let g:test#custom_transformations = {'vagrant': function('VagrantTransform')}
let g:test#transformation = 'vagrant'


nearest polyfill

You can execute test.vim commands directly, and pass them CLI options:

:TestNearest --verbose
:TestFile --format documentation
:TestSuite --fail-fast
:TestLast --backtrace

If you want some options to stick around, see Configuring.

Runner commands

Aside from the main commands, you get a corresponding Vim command for each test runner (which also accept options):

:RSpec --tag ~slow
:Mocha --grep 'API'
:ExUnit --trace
:Nose --failed

These commands are useful when using multiple testing frameworks in the same project, or as a wrapper around your executable. To avoid pollution they are not defined by default, instead you can choose the ones you want:

let g:test#runner_commands = ['Minitest', 'Mocha']


CLI options

If you want some CLI options to stick around, you can configure them in your .vimrc:

let test#ruby#minitest#options = '--verbose'

You can also choose a more granular approach:

let test#ruby#rspec#options = {
  \ 'nearest': '--backtrace',
  \ 'file':    '--format documentation',
  \ 'suite':   '--tag ~slow',


You can instruct test.vim to use a custom executable for a test runner.

let test#ruby#rspec#executable = 'foreman run rspec'

File pattern

Test.vim has file pattern it uses to determine whether a file belongs to certain testing framework. You can override that pattern by overriding the file_pattern variable:

let test#ruby#minitest#file_pattern = '_spec\.rb' " the default is '_test\.rb'

Filename modifier

By default test.vim generates file paths relative to the working directory. If you're using a strategy which sends commands to a shell which is cd-ed into another directory, you might want to change the filename modifier to generate absolute paths:

let test#filename_modifier = ':.' " test/models/user_test.rb (default)
let test#filename_modifier = ':p' " /User/janko/Code/my_project/test/models/user_test.rb
let test#filename_modifier = ':~' " ~/Code/my_project/test/models/user_test.rb

Working directory

Test.vim relies on you being cd-ed into the project root. However, sometimes you may want to execute tests from a different directory than Vim's current working directory. You might have a bigger project with many subprojects, or you might be using autochdir. In any case, you can tell test.vim to use a different working directory for running tests:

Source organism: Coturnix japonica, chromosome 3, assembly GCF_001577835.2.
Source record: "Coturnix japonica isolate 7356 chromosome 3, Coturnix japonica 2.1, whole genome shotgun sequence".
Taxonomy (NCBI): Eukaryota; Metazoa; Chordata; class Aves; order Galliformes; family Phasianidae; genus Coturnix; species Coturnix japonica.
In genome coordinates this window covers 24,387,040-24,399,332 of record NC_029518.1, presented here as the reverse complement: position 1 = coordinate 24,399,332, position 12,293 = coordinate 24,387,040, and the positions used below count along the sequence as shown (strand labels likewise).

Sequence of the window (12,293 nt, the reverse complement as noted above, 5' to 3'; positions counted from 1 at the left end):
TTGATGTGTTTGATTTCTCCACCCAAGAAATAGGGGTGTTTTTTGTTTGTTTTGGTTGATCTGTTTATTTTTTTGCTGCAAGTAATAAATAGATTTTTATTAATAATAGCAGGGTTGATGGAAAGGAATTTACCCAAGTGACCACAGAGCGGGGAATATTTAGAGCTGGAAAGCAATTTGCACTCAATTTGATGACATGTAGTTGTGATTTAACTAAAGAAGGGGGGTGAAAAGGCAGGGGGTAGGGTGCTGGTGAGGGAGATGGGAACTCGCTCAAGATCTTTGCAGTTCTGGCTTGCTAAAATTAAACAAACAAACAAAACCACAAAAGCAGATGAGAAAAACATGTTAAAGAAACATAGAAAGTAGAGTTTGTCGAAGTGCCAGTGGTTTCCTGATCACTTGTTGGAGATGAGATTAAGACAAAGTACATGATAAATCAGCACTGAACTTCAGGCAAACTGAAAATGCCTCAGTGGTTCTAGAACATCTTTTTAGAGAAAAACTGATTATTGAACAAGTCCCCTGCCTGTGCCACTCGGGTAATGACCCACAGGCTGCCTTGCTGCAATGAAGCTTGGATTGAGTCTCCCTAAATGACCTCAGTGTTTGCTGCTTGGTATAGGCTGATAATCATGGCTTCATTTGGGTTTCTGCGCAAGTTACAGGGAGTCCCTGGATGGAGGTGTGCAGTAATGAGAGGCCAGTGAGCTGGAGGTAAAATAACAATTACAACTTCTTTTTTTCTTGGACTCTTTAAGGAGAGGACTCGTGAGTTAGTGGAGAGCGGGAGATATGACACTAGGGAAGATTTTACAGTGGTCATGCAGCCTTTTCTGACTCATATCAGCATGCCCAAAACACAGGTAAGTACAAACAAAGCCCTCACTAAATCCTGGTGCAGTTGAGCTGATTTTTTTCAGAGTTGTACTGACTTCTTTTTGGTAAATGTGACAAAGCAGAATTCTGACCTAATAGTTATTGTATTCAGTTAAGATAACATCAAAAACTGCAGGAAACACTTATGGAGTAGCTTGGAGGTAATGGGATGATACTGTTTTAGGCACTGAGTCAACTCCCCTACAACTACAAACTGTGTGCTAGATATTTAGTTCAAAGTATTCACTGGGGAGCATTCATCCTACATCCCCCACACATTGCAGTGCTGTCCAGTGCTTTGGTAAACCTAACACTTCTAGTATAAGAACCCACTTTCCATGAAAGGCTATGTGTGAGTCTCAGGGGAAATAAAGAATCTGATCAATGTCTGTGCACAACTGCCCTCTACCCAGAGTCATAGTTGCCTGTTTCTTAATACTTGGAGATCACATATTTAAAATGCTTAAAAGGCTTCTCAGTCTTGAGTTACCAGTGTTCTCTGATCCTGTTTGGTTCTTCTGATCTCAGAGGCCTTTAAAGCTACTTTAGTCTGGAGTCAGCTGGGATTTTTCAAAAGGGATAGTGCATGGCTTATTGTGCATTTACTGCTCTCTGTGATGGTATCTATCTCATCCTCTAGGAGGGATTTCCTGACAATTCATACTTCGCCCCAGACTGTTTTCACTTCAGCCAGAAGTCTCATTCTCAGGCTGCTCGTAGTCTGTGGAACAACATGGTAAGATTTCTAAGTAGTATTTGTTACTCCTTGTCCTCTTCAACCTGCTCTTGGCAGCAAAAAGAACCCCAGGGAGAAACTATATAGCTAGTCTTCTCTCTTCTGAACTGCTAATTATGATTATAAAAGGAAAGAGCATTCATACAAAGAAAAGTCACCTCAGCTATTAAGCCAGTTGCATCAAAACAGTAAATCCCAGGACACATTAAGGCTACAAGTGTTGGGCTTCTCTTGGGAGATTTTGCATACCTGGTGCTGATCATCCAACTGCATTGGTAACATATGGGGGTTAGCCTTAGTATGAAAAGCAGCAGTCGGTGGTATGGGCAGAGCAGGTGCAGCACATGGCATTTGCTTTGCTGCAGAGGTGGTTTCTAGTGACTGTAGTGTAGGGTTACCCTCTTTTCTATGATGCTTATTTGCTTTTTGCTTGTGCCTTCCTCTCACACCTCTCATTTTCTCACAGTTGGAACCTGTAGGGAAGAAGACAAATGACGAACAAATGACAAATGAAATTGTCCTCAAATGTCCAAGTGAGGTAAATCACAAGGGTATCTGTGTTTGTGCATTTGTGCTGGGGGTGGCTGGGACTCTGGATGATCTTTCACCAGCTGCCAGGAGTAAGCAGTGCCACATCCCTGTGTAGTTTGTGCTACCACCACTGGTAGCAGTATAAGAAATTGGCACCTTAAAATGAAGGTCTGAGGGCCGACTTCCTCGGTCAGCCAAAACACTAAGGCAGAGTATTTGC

let test#project_root = "/path/to/your/project"



Since there are multiple Python test runners for the same type of tests, test.vim has no way of detecting which one did you intend to use. By default the first available will be chosen, but you can force a specific one:

let test#python#runner = 'pytest'
" Runners available are 'pytest', 'nose', 'djangotest' and 'djangonose'


Unless binstubs are detected (e.g. bin/rspec), test commands will automatically be prepended with bundle exec if a Gemfile is detected, but you can turn it off:

let test#ruby#bundle_exec = 0


If you wish to extend this plugin with your own test runners, first of all, if the runner is well-known, I would encourage to help me merge it into test.vim.

That being said, if you want to do this for yourself, you need to do 2 things. First, add your runner to the list in your .vimrc:

" First letter of runner's name must be uppercase
let test#runners = {'MyLanguage': ['MyRunner']}

Second, create ~/.vim/autoload/test/mylanguage/myrunner.vim, and define the following methods:

" Returns true if the given file belongs to your test runner
function! test#mylanguage#myrunner#test_file(file)

" Returns test runner's arguments which will run the current file and/or line
function! test#mylanguage#myrunner#build_position(type, position)

" Returns processed args (if you need to do any processing)
function! test#mylanguage#myrunner#build_args(args)

" Returns the executable of your test runner
function! test#mylanguage#myrunner#executable()

See autoload/test for examples.

Running tests

Tests are run using a Ruby test runner, so you'll have to have Ruby installed. Then run

$ gem install vim-flavor

Now you can run tests with

$ vim-flavor test spec/

Or if you're inside of Vim, you can simply run :VSpec provided by test.vim.


This plugin was strongly influenced by Gary Bernhardt's Destroy All Software. I also want to thank rspec.vim, from which I borrowed GUI support for OS X, and Windows support. And also thanks to vroom.vim.


Copyright © Janko Marohnić. Distributed under the same terms as Vim itself. See :help license.